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The Resistible Rise of Arturo Ui
Written by Bertolt Brecht; translated by George Tabori; directed by John Doyle
Performances through December 22, 2018
Raul Esparza in The Resistible Rise of Arturo Ui (photo: Joan Marcus)
Bertolt Brecht wrote his mordant anti-Nazi satire, The Resistible Rise of Arturo Ui, in 1941 while living in Finland, waiting for his visa so he could enter the United States. Perhaps looking forward to leaving, Brecht set his play in Chicago, and its lead gangster (who’s from New York) takes over the lucrative “cauliflower trust” and rises to the top of the windy city’s underworld.
For his own tRump-era take, director John Doyle uses George Tabori’s serviceable translation and adds unnecessary parallels to both Hitler and tRump: a spoken timeline of what was happening in Germany on the road to dictatorship has been inserted, and we periodically hear “Sieg heils” intoned, just in case the dimmest member of the audience doesn’t get the connection. Doyle’s most effective touch is turning those creepy shouts into a final, tRumpian “lock her up.”
Doyle also doesn’t have his Arturo Ui—played by the vibrant and charismatic Raúl Esparza—look like tRump in any way, except for a nice bit during Ui’s climactic rise-to-ultimate-power speech when he wears a red tie. The dazzling Esparza turns on the charm and the exaggerated Brooklyn accent as he badgers, cajoles and convinces his followers and enemies how much his “protection” will improve their lives.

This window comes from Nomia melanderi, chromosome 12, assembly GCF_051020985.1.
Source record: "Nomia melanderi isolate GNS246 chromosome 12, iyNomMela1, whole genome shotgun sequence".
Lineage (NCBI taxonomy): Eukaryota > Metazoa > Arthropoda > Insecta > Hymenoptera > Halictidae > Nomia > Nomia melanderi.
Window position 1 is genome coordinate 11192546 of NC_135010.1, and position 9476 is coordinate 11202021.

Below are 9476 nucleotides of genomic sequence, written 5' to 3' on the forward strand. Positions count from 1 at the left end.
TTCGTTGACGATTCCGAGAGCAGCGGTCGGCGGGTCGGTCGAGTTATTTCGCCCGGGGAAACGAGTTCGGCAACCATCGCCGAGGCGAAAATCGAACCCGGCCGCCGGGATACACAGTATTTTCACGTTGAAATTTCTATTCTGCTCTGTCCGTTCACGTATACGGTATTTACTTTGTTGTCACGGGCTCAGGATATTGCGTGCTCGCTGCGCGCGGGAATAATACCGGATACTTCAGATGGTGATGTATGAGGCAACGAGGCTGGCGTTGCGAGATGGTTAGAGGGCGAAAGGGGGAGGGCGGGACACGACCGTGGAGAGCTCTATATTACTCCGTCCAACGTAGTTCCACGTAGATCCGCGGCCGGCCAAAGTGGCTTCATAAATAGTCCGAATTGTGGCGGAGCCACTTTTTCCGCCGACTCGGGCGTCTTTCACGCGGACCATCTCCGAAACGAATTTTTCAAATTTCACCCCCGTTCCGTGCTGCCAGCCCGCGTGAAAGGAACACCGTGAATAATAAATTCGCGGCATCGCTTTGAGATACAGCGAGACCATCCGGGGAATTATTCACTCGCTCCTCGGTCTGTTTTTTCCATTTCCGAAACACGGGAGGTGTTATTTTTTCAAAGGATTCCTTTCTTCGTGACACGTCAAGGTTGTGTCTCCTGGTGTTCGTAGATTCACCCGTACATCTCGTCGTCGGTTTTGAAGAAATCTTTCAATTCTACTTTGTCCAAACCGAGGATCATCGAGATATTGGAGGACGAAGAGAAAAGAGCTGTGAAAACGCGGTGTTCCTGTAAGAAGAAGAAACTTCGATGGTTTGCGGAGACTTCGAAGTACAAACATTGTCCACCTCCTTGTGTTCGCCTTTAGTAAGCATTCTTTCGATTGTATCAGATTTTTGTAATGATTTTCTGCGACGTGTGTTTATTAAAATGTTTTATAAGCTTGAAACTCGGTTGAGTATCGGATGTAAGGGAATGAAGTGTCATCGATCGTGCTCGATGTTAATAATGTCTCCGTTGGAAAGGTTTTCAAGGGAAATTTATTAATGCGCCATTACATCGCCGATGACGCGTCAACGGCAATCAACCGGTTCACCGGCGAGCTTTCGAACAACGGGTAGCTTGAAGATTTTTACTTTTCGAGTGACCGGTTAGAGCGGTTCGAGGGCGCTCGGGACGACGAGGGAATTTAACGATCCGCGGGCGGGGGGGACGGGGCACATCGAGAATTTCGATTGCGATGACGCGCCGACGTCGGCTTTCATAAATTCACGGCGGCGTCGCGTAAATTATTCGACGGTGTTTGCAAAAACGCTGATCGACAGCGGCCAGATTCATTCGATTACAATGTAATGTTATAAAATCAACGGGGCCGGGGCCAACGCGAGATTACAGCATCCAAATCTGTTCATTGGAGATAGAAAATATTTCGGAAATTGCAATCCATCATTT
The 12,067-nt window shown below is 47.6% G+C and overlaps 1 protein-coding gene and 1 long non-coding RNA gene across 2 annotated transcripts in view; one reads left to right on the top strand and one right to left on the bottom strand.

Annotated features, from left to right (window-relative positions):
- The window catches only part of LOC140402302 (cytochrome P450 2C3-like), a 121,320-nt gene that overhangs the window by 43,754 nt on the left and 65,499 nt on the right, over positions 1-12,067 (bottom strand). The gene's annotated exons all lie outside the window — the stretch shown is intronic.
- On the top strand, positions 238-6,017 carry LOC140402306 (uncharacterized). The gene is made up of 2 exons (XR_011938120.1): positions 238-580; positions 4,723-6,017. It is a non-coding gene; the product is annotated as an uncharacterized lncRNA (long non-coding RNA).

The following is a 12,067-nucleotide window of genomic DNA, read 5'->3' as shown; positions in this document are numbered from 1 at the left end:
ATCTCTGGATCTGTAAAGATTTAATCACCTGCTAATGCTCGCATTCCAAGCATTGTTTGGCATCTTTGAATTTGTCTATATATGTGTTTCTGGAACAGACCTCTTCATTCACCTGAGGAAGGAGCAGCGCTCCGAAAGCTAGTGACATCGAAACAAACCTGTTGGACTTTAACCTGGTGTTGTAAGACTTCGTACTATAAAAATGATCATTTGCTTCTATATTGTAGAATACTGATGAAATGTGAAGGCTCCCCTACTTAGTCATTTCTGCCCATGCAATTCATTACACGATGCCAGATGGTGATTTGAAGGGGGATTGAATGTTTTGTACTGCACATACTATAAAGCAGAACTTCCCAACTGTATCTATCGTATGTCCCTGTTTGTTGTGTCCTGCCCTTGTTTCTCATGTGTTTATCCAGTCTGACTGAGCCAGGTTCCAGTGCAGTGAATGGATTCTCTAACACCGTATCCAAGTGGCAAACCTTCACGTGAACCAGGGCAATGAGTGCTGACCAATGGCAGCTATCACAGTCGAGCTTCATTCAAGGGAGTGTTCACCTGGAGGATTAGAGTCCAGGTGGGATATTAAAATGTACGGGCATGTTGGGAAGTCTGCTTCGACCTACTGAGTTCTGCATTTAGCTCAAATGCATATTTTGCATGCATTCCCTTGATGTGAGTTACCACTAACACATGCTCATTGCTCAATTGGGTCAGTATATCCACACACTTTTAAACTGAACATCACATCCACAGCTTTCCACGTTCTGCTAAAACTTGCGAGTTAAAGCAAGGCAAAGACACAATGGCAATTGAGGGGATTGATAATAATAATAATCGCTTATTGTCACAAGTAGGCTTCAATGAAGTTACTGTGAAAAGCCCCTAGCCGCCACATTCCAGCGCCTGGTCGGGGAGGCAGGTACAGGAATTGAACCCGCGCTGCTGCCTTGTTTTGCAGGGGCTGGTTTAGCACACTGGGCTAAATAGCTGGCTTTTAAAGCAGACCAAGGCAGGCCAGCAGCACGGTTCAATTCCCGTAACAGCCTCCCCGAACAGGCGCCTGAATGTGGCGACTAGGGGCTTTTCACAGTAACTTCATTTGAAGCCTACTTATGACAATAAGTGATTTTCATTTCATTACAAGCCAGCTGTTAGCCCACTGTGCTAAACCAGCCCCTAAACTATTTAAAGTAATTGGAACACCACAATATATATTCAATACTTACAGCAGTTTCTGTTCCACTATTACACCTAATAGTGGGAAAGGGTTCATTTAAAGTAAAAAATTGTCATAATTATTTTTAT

Doyle has staged Ui as an ensemble piece, letting all cast members share in narrating the Hitler timeline, although his double- and triple-casting a few of the roles might confuse those in the audience unfamiliar with Brecht’s play. But Esparza guides us thrillingly through a blackly funny tale made all the darker by, in Brecht’s final warning, the fact that it could be happening again. And no amount of gallows humor will save us.
Classic Stage Company, 136 East 13th Street, New York, NY
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